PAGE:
There are always things we could quibble about. The advertised ‘third bedroom’ turns out to be a bed in the living room. The shower water takes five minutes to get hot in the morning. There’s no sharp kitchen knife. This is a home after all, and most of us live in houses with the odd light not working or a leaky shower screen we haven’t got round to fixing.

We’re inclined to be very forgiving when we’ve met the hosts and find them helpful in other ways – morning coffee, transport maps and guidebooks, even a ‘please, stay and eat with us, it’s only pasta but you’re welcome.’

It’s a fast-growing people to people system, and in these straitened economic times it’s becoming a serious challenge to the hotel industry. If people like it, they’ll continue to use it. I’m sure we will.

I’d be interested to hear from others who’ve used AirBnB or similar home-stay websites, either as guests or as hosts. How did it work for you?

11 Comments

Filed under Budget travel

11 responses to “AIR BnB – a way to afford Paris

  1. We used Airbnb for the first time this year, when we found accommodation on the Upper West Side of Manhattan, NYC. Going the ‘normal’ route with hotels and B&Bs had proved ridiculously expensive, so – based on your previous blog posts on Airbnb, as I recall – we signed up and found a great little apartment with a delightful, friendly host, for a price we could afford – still expensive, given the Rand-Dollar exchange rate, but reasonable for NYC, and in such a convenient location moreover. So we’ll definitely try to use them again when we go anywhere overseas.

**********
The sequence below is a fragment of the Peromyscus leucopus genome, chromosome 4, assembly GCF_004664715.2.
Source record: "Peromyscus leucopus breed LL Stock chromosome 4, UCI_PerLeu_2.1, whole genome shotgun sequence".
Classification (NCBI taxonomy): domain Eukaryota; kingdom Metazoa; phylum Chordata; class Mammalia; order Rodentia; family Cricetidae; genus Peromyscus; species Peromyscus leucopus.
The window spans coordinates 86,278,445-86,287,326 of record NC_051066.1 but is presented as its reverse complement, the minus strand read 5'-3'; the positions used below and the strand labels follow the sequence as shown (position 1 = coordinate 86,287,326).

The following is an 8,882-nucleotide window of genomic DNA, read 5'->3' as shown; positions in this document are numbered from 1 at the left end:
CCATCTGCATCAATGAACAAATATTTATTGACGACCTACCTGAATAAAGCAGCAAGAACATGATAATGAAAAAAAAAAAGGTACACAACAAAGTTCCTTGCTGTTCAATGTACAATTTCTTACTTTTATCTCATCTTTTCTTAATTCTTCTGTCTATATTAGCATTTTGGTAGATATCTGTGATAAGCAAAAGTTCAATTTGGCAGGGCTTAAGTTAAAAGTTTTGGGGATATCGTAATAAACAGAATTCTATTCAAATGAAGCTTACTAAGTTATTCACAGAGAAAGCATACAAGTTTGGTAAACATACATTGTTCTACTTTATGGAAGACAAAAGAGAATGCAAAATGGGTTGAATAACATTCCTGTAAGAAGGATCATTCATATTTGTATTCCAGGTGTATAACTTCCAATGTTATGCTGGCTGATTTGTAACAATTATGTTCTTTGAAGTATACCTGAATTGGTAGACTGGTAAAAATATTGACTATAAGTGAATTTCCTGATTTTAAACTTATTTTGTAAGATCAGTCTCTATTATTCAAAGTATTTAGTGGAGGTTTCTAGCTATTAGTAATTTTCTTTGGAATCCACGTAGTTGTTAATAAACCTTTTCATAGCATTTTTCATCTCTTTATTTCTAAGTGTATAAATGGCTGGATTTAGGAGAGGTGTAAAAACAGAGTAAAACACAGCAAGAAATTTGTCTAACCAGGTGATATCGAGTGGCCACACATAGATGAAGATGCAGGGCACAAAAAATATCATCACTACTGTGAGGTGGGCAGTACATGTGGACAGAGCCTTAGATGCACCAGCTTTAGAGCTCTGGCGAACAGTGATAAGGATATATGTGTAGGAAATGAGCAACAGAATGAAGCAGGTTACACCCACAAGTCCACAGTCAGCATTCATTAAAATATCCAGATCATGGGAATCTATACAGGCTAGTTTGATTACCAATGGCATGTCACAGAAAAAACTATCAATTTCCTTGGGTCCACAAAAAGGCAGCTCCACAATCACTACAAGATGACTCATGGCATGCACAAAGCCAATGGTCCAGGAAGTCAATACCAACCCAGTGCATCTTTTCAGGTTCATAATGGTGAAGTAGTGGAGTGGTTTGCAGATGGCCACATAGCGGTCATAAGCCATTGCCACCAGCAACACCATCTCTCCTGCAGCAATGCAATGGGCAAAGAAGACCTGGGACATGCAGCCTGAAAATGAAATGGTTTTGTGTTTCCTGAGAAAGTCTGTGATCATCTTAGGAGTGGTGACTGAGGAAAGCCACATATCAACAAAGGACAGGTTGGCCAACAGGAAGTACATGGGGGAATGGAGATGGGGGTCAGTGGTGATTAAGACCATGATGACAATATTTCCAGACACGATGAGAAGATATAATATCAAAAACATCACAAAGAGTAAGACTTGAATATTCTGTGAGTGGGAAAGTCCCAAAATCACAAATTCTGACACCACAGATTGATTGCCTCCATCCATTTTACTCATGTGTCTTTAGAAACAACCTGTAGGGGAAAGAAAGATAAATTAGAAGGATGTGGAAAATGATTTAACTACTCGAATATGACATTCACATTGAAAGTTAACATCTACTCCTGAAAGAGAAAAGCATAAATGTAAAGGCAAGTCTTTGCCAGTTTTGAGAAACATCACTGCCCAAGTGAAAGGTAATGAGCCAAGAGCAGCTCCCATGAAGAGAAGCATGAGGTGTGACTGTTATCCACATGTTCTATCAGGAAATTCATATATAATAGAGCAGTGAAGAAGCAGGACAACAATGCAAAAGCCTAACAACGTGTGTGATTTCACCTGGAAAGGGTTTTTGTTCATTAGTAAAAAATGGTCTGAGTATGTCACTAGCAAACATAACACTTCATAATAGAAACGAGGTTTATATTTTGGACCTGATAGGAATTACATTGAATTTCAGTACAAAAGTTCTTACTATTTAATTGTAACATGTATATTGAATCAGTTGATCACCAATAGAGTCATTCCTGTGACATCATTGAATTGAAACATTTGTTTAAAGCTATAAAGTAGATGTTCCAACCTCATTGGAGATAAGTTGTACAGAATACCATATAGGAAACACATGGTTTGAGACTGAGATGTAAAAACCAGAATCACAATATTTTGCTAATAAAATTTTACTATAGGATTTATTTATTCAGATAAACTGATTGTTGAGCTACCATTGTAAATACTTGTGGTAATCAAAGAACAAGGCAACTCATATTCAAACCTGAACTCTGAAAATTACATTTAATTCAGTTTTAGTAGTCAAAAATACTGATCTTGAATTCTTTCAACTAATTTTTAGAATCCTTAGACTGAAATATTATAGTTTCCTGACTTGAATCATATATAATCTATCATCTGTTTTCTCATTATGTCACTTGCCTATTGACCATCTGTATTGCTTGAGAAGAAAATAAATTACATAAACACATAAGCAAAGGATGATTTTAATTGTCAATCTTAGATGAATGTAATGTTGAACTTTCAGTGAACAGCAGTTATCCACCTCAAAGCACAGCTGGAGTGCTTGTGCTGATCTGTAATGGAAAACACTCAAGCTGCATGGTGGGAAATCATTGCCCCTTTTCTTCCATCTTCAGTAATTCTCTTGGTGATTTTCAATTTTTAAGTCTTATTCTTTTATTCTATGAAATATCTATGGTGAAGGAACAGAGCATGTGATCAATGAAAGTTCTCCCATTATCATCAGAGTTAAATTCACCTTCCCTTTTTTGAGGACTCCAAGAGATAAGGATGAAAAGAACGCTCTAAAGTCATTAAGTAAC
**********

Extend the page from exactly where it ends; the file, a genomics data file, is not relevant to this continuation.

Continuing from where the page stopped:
2. G’day Richard we used couch surfing around Australia met lots of interesting, helpful host/ hostesses and it is free….

    • It sounds good too, pp, especially the ‘free’ bit. Have you also been couch surfing hosts and how did that go?

      • not been hosts yet we are on the move too much, but have also used globalfreeloaders, also free, as both host and guest and found it very good, had some interesting overseas visitors, but the web page not as easy as couchsurfer, no place to put references etc. So now use CS more.

  3. Yes! I’ve been doing it for years to afford to stay in Venice and Paris and for my last trip to New York. It’s a wonderful alternative to the type of hotels I can afford, and allows you to indulge in the the fantasy of ‘living’ in the city you’re visiting. As a solo traveller, it’s also nice to have someone to chat to from time to time, and to get insider tips from. For longer stays, I prefer not to share – and once again, there’re lots of sites.

  4. I’d forgotten about that – House Sits! I haven’t sat, myself, but I’ve had house sitters (back in Oz) look after the house and cat while I was away on a couple of occasions. Cost me nothing, house sitter may have paid to register, I don’t know, but stayed rent free, for two, three four … whatever weeks.

  5. Interesting. I’ll check out house-sitting and global freeloaders too.

    We’re well trained houseguests, and have done quite a few home exchanges. but I think I’d feel a bit guilty being a freeloader, unless we could offer reciprocal accommodation.

    In my backpacker days I felt no such qualms – a free bed was a free bed (as was a free meal, a free car-ride, a free clothes wash etc)!